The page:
Andy Hobsbawn – a Facebook for objects

What if every object had its own online identity? How could that change our relationship with possessions, and change the way we understand the physical world? Andy Hobsbawm has some ideas.

What if everything was addressable? What if every object had its own life online? Not a model of chair, the specific chair, the object itself?

There’s a gap opening up between the physical and digital worlds. The digital world is getting faster, smarter and more connected. The physical world does not behave that way.

Smartphone are so ubiquitous that they’re becoming a giant internet-connected sensor. As long as our smartphones can interact with our products, then the intelligence can live in the cloud. Smartphones have become a micro hub of the web itself. Think of the idea of a Facebook for things. Our Facebook profiles are digital representations of ourselves. Even though we’re in a room in Berlin, our profile is busy elsewhere. We like this idea of physical objects having their own profile. If everything has its own digital identity, they can be used to trigger products and services.

The object needs an identifier – down to each individual object. E-commerce took off when servers were given identities that could be verified through security services. Social networking took off when people got individual profiles. So it will be for objects.

Now, when you buy (say) a guitar, that’s where the process ends. But imagine if there was an NFC chip, or a QR code that allowed you to checkin to that object, activating a profile in the cloud? Then a whole network of service could be triggered, from music lessons to a network to find potential band mates. The object could seek complementary objects and their owners… The idea of relationships based on products is quite interesting.

If you go on to sell an object, you can sell it with a locker of its history – say the rides your have taken with it. It’s about taking both physical and digital possession of the bike. Lots of products already come with serial numbers – this is not a completely new idea. These items could live in information streams – bottles of beer which know how long they’ve been in a bar, and what music was playing when they were drunk. You could create a master locker room of memories of disposable objects. The memories could travel with the object if it is a persistent object. The things that will work will be the ones that give real value to people.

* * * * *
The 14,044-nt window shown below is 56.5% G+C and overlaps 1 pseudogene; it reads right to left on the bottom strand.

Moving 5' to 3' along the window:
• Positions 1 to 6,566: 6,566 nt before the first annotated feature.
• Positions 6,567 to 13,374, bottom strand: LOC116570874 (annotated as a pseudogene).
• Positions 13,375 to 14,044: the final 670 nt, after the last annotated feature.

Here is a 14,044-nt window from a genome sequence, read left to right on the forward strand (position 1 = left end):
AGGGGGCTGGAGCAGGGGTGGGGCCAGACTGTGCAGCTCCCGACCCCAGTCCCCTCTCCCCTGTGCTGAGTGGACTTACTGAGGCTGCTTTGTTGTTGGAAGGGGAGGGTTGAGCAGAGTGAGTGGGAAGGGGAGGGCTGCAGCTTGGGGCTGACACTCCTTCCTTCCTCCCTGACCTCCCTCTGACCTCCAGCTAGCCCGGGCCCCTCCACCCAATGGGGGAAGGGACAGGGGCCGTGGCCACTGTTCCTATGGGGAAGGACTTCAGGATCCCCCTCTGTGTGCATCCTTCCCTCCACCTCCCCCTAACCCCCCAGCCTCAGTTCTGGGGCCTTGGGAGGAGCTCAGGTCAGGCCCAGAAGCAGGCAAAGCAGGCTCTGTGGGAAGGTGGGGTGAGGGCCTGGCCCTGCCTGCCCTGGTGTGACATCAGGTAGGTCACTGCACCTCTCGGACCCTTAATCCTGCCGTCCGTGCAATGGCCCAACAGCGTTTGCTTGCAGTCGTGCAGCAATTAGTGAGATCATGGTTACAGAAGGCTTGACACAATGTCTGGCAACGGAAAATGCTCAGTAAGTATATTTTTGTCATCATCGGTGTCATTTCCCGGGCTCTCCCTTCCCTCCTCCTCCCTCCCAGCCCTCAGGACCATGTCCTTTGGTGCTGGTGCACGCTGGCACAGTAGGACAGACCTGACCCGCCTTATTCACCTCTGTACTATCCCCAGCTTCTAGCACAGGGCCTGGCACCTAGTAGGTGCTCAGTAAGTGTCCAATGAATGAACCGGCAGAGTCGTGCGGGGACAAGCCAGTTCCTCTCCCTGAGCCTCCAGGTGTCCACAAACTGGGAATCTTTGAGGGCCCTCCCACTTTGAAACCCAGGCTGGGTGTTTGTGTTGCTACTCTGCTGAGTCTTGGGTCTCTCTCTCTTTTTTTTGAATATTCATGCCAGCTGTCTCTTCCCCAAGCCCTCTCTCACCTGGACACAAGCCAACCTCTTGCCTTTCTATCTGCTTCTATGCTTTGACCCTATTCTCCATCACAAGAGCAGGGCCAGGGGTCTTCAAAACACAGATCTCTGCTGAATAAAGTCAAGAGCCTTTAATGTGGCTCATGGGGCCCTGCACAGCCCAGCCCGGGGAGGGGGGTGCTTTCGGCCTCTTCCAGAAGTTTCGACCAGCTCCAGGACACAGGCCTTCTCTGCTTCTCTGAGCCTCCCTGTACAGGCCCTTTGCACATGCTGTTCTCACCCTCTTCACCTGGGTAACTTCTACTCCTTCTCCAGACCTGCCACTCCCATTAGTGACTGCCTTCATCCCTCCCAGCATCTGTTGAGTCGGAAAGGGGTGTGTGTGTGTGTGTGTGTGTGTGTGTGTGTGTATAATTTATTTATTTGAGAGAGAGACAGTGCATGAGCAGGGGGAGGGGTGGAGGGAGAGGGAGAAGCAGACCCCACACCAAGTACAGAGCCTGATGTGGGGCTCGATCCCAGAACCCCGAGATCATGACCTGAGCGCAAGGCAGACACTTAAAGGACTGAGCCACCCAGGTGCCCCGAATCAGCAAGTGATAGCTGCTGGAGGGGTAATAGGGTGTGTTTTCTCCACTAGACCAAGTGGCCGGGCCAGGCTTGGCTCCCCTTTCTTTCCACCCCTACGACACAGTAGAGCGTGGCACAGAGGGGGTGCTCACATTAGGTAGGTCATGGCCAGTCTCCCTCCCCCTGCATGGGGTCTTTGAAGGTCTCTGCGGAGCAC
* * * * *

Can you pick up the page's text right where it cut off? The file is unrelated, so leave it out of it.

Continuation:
Clothes are an interesting one – could you have clothes that scan fashion blogs and suggest accessories? Could they do analytics on your wardrobe? “Don’t buy that, you have four similar things you’ve never worn?” Frequency of touch is interesting – you don’t have a deep relationship with washing power – but you might touch it more often than something your really valuable. Adjacency is interesting, too. Margarine isn’t very interesting, but the issues of health around it is.

Could the product be a jumping off point for an app download? Could an oven tell you where to get spare parts or repair? When things break, you have to to the manufacturer’s website, go through a disambiguation process to find out about parts or repair. The product knows what it is, so could help you skip that. A glucose monitor could remind you when to take medicine for diabetes. There are potential anti-counterfeit uses as well.

If you think there’s a lot of communication on the internet today – just wait until the things start talking….

One audience member is scared by the possibilities – could she be tracked by her washing powder?

This is a role for service design. People talk about privacy – but not about how much. Our smartphones know more about us than anything I’ve talked about it. Social privacy is gone – you can’t argue with that – but good service design gives it a fair value exchange. The details is in the service design for permission and trust.